The altitude first really started hurting me at Camp 2, which sits at the bottom of the Lhotse Face at around 21,000 feet. We actually climbed up to Camp 3, about two-thirds of the way up the face at 24,000 feet and spent a full day there, which I thought was the hardest day of the whole trip. I felt like my brain was going to explode, and I was supposed to operating my camera and documenting stuff. Some days I couldn’t even pick it up without wanting to throw up.

The funny thing is you get used to it pretty quick; when we got back down to Camp 2, I actually felt pretty much okay. I also think the fact that Jim and Hilaree made awesome turns down the lower face that day got us all pretty fired up about going higher and finishing the mission.

Jim Morrison and Hilaree Nelson push higher. Dutch Simpson photo.

Did you guys ever have any oh-shit moments?

Oh man, there were a few of those. I think the scariest thing was when we got pinned down by weather on a gear shuttle run up to Camp 2. We got stuck just past the Icefall in a whiteout, and the whole mountain started coming down on us. It sounded like a war going on outside, with missiles of rock whizzing by our heads. We couldn’t see anything, but kept hearing huge pieces of rock and ice come crashing down just outside our tent. We actually just sat there in our tent playing cards for a bit to take our minds off the situation because there was nowhere to go. At some point before dark however, we all decided it was stupid to stay, so we just blindly made our way uphill towards the safety of Camp 2, where I think I cursed for like an hour straight and swore I would become a tax accountant or something.

We ended up leaving a coil of rope and some other supplies at that spot, and when we returned a few days later we realized they got swept into the bottom of a crevasse. It’s terrifying to think that coil could have been any of us.

The fact that Jim and Hilaree were such great mentors really helped in getting through those moments and up to the top.

Tell me a little more about that final summit push.

Well, once we all felt as ready as we were going to get, we made a final weather check and saw that we still had a day or two left in our weather window before the jet stream started blasting the mountain. I don’t think I really slept much the night before. We left camp at 2 A.M., and climbed the fixed lines our Sherpas had put in to reach the summit exactly 12 hours later. Our route went straight up the couloir, just like as if we were booting up a line in the Tetons, just at twice the altitude. We spent quite a long time up top because the weather was so good. Like really, really hot.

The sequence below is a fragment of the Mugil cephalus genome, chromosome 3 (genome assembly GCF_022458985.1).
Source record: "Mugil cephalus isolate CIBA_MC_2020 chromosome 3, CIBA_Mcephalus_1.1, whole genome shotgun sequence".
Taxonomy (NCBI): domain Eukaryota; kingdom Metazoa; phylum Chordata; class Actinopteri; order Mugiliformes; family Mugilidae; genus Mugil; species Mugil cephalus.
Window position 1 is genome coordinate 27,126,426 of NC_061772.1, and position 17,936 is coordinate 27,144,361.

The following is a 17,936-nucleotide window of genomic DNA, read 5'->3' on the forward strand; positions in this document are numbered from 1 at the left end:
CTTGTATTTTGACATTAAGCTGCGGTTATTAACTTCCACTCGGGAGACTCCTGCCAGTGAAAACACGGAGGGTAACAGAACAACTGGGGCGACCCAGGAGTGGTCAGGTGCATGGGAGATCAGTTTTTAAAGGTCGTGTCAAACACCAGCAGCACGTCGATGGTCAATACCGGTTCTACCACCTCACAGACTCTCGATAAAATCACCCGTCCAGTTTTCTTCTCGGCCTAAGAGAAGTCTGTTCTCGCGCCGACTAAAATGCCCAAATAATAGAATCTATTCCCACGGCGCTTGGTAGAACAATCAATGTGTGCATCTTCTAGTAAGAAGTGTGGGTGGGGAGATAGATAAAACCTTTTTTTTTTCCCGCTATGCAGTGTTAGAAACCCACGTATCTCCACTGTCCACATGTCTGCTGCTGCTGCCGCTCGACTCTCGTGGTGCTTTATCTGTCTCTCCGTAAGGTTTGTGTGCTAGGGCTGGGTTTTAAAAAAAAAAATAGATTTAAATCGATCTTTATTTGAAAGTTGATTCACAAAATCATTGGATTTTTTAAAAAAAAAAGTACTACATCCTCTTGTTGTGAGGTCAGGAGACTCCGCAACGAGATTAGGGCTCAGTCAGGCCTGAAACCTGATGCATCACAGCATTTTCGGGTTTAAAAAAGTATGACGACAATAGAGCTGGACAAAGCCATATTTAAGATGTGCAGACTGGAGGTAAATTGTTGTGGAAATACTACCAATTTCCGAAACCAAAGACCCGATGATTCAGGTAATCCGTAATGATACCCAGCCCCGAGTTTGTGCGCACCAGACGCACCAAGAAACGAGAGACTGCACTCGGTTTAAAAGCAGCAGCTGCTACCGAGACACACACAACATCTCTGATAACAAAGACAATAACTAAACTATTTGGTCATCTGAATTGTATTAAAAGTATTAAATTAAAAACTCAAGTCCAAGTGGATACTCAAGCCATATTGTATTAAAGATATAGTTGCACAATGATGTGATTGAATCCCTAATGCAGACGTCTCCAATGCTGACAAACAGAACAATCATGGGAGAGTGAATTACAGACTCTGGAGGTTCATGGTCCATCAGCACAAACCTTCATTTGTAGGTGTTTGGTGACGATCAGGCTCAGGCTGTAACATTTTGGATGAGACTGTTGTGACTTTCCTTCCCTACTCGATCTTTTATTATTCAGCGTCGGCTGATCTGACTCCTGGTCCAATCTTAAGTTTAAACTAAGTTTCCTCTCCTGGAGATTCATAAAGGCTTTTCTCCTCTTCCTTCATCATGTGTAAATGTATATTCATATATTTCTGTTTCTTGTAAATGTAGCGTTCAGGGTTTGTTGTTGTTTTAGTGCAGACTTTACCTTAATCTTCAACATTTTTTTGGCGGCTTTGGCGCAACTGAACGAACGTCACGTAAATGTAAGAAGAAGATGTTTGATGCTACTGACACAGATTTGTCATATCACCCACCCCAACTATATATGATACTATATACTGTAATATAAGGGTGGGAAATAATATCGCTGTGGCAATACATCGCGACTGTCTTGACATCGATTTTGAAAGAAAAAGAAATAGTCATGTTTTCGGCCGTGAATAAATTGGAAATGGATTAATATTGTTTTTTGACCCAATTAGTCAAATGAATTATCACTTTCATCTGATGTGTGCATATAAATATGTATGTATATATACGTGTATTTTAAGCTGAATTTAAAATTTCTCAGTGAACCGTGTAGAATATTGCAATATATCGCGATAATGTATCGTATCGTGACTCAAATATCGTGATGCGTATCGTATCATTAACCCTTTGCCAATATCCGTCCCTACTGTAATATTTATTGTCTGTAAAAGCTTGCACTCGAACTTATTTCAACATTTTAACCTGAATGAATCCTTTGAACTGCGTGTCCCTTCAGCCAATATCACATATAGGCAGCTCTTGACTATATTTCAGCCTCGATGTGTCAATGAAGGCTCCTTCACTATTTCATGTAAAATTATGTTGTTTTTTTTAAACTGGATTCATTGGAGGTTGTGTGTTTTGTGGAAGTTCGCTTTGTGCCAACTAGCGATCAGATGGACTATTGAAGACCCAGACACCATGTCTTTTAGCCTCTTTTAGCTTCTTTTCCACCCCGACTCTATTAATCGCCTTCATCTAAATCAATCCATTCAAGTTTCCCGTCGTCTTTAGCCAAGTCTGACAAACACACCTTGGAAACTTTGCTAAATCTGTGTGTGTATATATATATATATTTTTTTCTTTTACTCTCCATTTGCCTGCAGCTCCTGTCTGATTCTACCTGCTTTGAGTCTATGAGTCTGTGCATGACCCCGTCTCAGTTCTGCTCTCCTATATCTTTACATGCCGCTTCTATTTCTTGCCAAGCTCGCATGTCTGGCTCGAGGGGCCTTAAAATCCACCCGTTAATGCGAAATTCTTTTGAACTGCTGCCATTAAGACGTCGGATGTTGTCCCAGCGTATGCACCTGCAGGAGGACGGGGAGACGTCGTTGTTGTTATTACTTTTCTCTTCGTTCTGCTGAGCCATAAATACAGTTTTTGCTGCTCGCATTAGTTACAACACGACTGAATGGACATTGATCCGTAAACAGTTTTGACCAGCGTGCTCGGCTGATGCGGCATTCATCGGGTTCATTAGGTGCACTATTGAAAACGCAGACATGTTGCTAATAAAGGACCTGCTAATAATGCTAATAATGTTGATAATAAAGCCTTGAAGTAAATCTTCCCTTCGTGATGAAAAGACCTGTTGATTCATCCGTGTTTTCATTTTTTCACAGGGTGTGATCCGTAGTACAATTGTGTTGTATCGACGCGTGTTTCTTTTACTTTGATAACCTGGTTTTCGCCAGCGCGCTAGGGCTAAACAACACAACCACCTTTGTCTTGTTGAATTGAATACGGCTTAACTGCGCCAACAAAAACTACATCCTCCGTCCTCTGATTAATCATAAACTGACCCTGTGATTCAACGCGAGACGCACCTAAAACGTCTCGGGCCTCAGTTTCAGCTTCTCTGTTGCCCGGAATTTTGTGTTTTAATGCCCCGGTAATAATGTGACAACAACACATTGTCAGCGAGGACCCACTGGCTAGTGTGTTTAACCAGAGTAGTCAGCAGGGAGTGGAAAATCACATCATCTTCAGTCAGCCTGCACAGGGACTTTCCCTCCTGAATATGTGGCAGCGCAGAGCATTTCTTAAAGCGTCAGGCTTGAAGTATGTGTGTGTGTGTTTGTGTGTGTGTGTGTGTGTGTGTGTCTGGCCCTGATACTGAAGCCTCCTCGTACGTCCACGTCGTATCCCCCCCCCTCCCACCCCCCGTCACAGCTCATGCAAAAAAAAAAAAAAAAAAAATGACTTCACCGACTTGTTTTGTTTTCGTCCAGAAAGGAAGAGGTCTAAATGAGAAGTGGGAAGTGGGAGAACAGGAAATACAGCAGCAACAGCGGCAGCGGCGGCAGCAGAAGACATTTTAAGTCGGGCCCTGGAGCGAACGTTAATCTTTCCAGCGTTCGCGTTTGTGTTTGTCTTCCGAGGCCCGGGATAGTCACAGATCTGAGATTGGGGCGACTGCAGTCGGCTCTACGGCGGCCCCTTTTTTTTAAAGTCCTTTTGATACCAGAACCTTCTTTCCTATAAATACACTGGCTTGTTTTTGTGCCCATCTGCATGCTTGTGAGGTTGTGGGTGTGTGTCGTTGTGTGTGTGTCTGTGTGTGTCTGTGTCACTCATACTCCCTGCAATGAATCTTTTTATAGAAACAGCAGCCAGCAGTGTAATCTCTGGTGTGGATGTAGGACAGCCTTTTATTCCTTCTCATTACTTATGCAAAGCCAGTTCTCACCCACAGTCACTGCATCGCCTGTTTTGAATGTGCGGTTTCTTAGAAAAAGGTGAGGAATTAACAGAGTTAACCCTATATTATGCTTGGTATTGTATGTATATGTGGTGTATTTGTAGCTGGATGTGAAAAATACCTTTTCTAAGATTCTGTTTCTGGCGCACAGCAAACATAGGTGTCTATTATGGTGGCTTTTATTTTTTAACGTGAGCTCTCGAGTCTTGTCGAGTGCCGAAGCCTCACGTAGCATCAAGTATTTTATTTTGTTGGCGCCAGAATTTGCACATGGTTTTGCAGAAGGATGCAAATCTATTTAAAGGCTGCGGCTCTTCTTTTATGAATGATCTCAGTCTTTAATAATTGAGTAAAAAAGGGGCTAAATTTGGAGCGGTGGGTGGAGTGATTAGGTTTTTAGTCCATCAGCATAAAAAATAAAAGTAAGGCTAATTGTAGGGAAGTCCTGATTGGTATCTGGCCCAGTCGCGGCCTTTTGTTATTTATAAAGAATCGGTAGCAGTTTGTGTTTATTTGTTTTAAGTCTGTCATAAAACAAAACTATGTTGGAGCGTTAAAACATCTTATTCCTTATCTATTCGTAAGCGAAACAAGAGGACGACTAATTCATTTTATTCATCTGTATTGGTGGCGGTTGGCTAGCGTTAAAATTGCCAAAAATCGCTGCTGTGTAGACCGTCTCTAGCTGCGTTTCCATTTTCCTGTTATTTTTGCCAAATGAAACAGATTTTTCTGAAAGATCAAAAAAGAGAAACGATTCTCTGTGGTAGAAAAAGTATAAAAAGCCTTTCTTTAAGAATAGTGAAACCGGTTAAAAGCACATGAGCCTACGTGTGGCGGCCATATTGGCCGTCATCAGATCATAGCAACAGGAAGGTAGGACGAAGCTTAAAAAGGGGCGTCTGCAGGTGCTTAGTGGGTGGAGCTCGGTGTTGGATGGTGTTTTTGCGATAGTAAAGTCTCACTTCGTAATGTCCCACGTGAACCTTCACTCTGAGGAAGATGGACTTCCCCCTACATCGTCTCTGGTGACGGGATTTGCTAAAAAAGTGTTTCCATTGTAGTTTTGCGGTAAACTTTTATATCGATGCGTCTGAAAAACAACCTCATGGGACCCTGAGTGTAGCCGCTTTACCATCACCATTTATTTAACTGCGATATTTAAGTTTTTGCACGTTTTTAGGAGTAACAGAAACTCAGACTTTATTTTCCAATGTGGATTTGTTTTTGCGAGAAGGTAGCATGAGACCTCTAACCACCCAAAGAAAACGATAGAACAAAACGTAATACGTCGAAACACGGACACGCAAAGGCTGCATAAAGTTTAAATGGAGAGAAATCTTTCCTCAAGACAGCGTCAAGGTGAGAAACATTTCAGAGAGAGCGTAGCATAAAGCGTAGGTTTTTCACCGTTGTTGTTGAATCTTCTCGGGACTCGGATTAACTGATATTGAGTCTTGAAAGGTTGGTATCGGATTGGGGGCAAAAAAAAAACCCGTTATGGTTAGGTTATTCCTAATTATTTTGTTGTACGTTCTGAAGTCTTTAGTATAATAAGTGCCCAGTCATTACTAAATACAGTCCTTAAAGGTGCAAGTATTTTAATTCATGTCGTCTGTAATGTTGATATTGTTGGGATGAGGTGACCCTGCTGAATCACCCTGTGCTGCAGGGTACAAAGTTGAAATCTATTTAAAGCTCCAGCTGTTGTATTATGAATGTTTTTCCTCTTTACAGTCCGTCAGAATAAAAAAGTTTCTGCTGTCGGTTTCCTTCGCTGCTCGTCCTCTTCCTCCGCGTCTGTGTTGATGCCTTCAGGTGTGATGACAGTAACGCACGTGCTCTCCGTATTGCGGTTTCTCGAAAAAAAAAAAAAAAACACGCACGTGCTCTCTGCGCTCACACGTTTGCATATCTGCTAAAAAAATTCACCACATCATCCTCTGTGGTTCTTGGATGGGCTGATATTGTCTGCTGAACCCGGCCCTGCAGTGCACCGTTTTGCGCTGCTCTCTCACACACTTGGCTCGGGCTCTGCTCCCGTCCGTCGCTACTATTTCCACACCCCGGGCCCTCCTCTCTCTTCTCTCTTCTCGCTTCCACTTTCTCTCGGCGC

The turns that made it all worth it. Dutch Simpson photo.

What was it like watching those two drop in on skis from the 4th highest peak on Earth?

It was definitely pretty sick, but I think Nick and I were so focused on getting ourselves down and actually filming the descent that we had little time to think about anything. They would make a few turns while we filmed, wait for us to walk down the fixed lines, and then repeat that process until we were out of the couloir. The snow was everything from mank, to ice, to windblown crust, to really good powder. They skied all the way down to Camp 2. 

Man, high altitude skiing is really something else.

How did you guys film it?

[laughs] Well there were definitely no REDs involved. Nick and I went super-light and shot the whole thing on two DSLRs. I used the new Sony A7sr3, which was pretty much the perfect tool for the job. We both stored our cameras in a chest pouch for easy access, also nice because we had to shoot everything on-slope. The barbie angle would have been shooting from across the valley on Everest! Also drones can’t really operate at that altitude because the air is so thin, so we didn’t even bother trying. 

*A7R3